|Mary Ann Bickerdyke
AKA Mary Ann Ball Bickerdyke
Birthplace: Mount Vernon, OH
Location of death: Bunker Hill, KS
Cause of death: Stroke
Remains: Buried, Linwood Cemetery, Galesburg, IL
Race or Ethnicity: White
Sexual orientation: Straight
Nationality: United States
Executive summary: "Mother to the boys in Blue"
Mary Ann Bickerdyke lived an utterly ordinary life until she was 43 years old. She was raised on a farm by her grandparents, after her mother's death when she was an infant. When her grandparents died, she was taken in by an uncle, and later she traveled the midwest with her aunt, an evangelist preacher. As a young adult she worked as a domestic servant, and at 30 years of age she married an English mechanic, Robert Bickerdyke. They had two children and eventually settled in Galesburg, Illinois, where he died in 1859. She took work as a laundress and maid, and attended the local Congregationalist Church, where her minister was Edward Beecher, the brother of Harriet Beecher Stowe. After her daughter died in infancy, she resolved to learn more about health, and began reading whatever books she could find about medicine.
In 1861, shortly after the start of the US Civil War, Rev. Beecher received a letter detailing the poor medical care received by Union soldiers, and mentioned this in a sermon. Immediately, Bickerdyke resolved to do whatever she could to improve the situation. She led a drive in her town to gather medical supplies, left her children in the care of a friend, and delivered the supplies to her nearest Union base, in Cairo, Illinois. When she saw the squalid conditions of the camp's medical clinic she refused to leave, and instead began washing the soldiers' bedding and clothes, cooking meals, and keeping soldiers' wounds clean -- all without official sanction, and in violation of regulations forbidding her presence within the fort. She assembled a small staff of local lady volunteers, improving standards of cleanliness along with patients' spirits and, more tangibly, recovery rates.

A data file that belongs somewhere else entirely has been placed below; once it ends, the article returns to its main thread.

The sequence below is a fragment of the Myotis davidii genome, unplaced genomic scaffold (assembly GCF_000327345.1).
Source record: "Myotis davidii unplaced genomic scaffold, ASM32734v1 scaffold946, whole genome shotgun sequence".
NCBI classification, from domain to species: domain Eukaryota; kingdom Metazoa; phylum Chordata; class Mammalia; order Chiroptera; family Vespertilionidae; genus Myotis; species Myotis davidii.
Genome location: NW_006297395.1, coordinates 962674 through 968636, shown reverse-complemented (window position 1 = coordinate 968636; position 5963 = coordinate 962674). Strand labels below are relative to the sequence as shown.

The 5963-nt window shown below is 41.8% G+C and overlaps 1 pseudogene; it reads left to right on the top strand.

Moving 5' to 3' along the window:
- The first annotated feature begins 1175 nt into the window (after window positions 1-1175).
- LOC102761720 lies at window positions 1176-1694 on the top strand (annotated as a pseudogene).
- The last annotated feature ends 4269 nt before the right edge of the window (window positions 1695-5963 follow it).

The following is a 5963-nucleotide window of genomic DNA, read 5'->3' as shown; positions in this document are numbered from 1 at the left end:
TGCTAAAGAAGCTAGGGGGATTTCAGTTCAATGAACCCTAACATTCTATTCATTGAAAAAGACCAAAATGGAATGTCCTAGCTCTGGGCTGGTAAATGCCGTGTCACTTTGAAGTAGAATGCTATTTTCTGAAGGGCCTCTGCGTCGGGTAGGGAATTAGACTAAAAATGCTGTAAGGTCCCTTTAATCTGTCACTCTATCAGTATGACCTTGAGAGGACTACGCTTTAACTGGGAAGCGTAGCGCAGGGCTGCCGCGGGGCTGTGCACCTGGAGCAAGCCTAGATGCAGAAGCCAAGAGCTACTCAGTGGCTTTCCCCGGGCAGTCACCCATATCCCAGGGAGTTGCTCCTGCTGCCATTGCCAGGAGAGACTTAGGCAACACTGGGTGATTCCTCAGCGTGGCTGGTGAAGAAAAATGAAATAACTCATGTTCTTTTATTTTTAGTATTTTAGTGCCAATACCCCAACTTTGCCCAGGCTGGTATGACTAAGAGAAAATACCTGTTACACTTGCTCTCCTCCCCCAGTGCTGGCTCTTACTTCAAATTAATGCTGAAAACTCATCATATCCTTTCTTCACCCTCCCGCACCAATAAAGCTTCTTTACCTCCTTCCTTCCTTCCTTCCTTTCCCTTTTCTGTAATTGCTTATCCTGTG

Eventually Bickerdyke began accompanying the soldiers into battle, working in field hospitals alongside doctors who would perform quick surgeries and then move on to the next battered man. Bickerdyke and her ladies provided nourishment for the wounded, sponged blood from their bodies, and cut off their filthy uniforms to be replaced with soft, clean hospital garments. When officers objected to her presence on the battlefield, she argued fiercely but briefly, then walked away to continue her work, identifying and helping the wounded. After dark she would return with a lantern and bring injured soldiers to her makeshift hospital.
After providing emergency care for the wounded among Ulysses S. Grant's brigade after the Battle of Shiloh, she was hired in an official capacity by the US Sanitary Commission, a federal agency that provided medical and other support services during the war. She traveled with General Grant's men to Corinth and Vicksburg, Mississippi, and Memphis, Tennessee, then accompanied William T. Sherman's men on their march to Chattanooga and south to Atlanta. According to legend she once argued with Sherman, refusing to leave the battlefield, until he turned to another officer and exclaimed, "She outranks me. I can't do a thing in the world."
At the war's conclusion, at Sherman's invitation, she rode in the grand review in Washington. When the Sanitary Commission was disbanded, Bickerdyke resumed her unofficial affiliation with the Army, providing nursing services for recuperating soldiers. She later worked to help Union veterans secure back pay and pensions, and raised funds that brought veterans to Kansas, where they could obtain free land under the Homestead Act. Her tombstone is engraved, "Mother to the boys in Blue".
Father: Hiram Ball (farmer)
Mother: Anne Rodgers Ball (farmer, d. Dec-1818)
Husband: Robert Bickerdyke (b. 1-Jul-1805, m. 27-Apr-1847, d. 1858, two sons, one daughter)
Son: Hiram Bickerdyke
Son: James Bickerdyke (school principal)
Daughter: Martha Bickerdyke (d. infancy)
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